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Nearly quarter of parents ‘have not done any home education’ amid lockdown

PUBLISHED: 09:54 30 April 2020 | UPDATED: 15:53 30 April 2020

Don't worry. Your home schooling efforts are no worse than anyone else's, says Rachel Moore

Don't worry. Your home schooling efforts are no worse than anyone else's, says Rachel Moore

Archant

More than a fifth of parents say they are not doing any home education with their primary school-aged children during the Covid-19 lockdown, a survey suggests.

Parents have had to take on the role if overseeing school work at home for children during the coroinavirus lockdown. Picture: Danny Lawson/PA WireParents have had to take on the role if overseeing school work at home for children during the coroinavirus lockdown. Picture: Danny Lawson/PA Wire

Screen time for primary school pupils has increased by around two hours a day on average amid school closures, according to the research.

The findings, published by charity Booktrust, come as MPs and social mobility experts have warned that disadvantaged children are likely to fall further behind their peers the longer schools remain shut.

Overall, 22pc of parents questioned said neither they or their partner are doing any homeschooling with their children during the lockdown, and 14pc of parents are not reading with their children.

Geoff Barton, former Bury St Edmunds headteacher and general secretary of the Association of School and College Leaders. Picture: Archant LibraryGeoff Barton, former Bury St Edmunds headteacher and general secretary of the Association of School and College Leaders. Picture: Archant Library

More than half (54pc) of parents - who had children aged four to 11 - said they are finding it hard to stick to a timetable and three in four say that they are taking a “flexible” approach to school work.

MORE: Headteacher’s advice to stressed out parents - don’t try to be a teacher

Geoff Barton, a former Bury St Edmunds headteacher and general secretary of the Association of School and College Leaders (ASCL), said: “These figures show that a number of parents are finding it difficult to support their children’s education at home.

“We need to recognise that these are extremely challenging circumstances, and there will be a variety of reasons why this is the case, not least illnesses and bereavements caused by coronavirus.

Scarlett-Rose has adapted so well to homeschooling and has been enjoying painting. Picture: Proudmumof41/TwitterScarlett-Rose has adapted so well to homeschooling and has been enjoying painting. Picture: Proudmumof41/Twitter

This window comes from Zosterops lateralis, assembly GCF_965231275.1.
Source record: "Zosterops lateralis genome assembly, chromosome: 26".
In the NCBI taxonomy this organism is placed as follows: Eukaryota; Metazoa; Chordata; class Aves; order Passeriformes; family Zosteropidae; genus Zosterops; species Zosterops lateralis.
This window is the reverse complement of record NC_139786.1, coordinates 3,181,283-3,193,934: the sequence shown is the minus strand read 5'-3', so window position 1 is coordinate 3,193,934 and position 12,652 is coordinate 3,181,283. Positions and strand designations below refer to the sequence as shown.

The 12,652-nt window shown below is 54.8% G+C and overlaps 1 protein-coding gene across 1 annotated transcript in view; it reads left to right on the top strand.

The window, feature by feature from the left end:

“The good news is that schools are doing a remarkable job at providing programmes of work and support for children who are at home.”

Norfolk parents reacting on social media said even in lockdown many faced difficult choices juggling home school work with busy lives.

Michelle Vincent posted: “I have done very little. I work pretty much full time so the two days off I have with my children isn’t spent stressing out to do home schooling. My hubby is in bed most days from doing night shifts.

Schools hawve offered help to parents during home schooling. Picture: Getty ImagesSchools hawve offered help to parents during home schooling. Picture: Getty Images

“Not all parents are stay at home parents that have the time.”

Norwich parent Clive Jolly said: “I do as much as I can. I have four kids with four or five bits of work to do daily. What teacher do you know that between the hours of 9am-3.30pm does 20 lessons a day?

I started off strict with learning, we are now doing two bits each a day, but we are not teachers, our kids are suffering just as much as us.”

Jon Cook added: “So what? Children learn through play, reading, participation, watching and myriad other ways.”

MORE: Schools will reopen in ‘phased manner’, but not over summer holidays

The Booktrust survey, of 2,000 parents of primary school pupils aged between four and 11, also found that children are taking part in more traditional activities, such as board games and arts and crafts.

It reveals that 47pc of parents say they are seeing their children reading more by themselves since lockdown, and 34pc of parents say their children are being read to more.

Mr Barton added: “Our message to parents is that there is no expectation for them to home-school their children. Their efforts are best aimed at supporting the learning provided by schools by helping their children to structure their day, and simple activities such as listening to them read.”

Need help with home-schooling? Education pages launched in EDP and Norwich Evening News with Twinkl

The EDP and Norwich Evening News has two-pages every day from Monday to Friday dedicated to engaging educational tools and worksheets from online education hub Twinkl to help with teaching from home.

It will cover a wide-range of subjects from the arts to science suitable for different ages, as well as handy parent’s packs which will be brimming with tips and ideas to make education fun.

More information on Twinkl


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